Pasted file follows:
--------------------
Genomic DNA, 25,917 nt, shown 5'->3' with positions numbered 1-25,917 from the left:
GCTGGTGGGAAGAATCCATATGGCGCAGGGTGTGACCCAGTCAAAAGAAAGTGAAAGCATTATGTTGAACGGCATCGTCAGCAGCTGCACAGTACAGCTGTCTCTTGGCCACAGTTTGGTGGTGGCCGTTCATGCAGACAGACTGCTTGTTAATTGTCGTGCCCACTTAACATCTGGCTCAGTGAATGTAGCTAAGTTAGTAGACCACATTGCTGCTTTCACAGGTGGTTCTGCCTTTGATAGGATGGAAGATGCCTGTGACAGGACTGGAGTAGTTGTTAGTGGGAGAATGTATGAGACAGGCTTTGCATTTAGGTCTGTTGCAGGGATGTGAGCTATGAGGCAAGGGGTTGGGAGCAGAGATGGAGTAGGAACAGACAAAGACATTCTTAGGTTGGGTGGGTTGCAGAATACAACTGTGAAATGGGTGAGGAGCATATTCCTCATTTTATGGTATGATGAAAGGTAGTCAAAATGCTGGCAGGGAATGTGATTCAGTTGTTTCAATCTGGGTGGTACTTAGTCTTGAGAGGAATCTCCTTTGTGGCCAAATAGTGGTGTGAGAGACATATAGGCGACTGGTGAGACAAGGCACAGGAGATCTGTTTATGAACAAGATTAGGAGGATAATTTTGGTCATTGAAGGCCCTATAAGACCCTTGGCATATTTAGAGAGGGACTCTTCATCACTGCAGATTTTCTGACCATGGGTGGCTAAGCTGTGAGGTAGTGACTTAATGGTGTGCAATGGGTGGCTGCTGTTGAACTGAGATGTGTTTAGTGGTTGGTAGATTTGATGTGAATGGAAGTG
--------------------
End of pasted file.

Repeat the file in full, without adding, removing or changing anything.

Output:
Genomic DNA, 25,917 nt, shown 5'->3' with positions numbered 1-25,917 from the left:
GCTGGTGGGAAGAATCCATATGGCGCAGGGTGTGACCCAGTCAAAAGAAAGTGAAAGCATTATGTTGAACGGCATCGTCAGCAGCTGCACAGTACAGCTGTCTCTTGGCCACAGTTTGGTGGTGGCCGTTCATGCAGACAGACTGCTTGTTAATTGTCGTGCCCACTTAACATCTGGCTCAGTGAATGTAGCTAAGTTAGTAGACCACATTGCTGCTTTCACAGGTGGTTCTGCCTTTGATAGGATGGAAGATGCCTGTGACAGGACTGGAGTAGTTGTTAGTGGGAGAATGTATGAGACAGGCTTTGCATTTAGGTCTGTTGCAGGGATGTGAGCTATGAGGCAAGGGGTTGGGAGCAGAGATGGAGTAGGAACAGACAAAGACATTCTTAGGTTGGGTGGGTTGCAGAATACAACTGTGAAATGGGTGAGGAGCATATTCCTCATTTTATGGTATGATGAAAGGTAGTCAAAATGCTGGCAGGGAATGTGATTCAGTTGTTTCAATCTGGGTGGTACTTAGTCTTGAGAGGAATCTCCTTTGTGGCCAAATAGTGGTGTGAGAGACATATAGGCGACTGGTGAGACAAGGCACAGGAGATCTGTTTATGAACAAGATTAGGAGGATAATTTTGGTCATTGAAGGCCCTATAAGACCCTTGGCATATTTAGAGAGGGACTCTTCATCACTGCAGATTTTCTGACCATGGGTGGCTAAGCTGTGAGGTAGTGACTTAATGGTGTGCAATGGGTGGCTGCTGTTGAACTGAGATGTGTTTAGTGGTTGGTAGATTTGATGTGAATGGAAGTG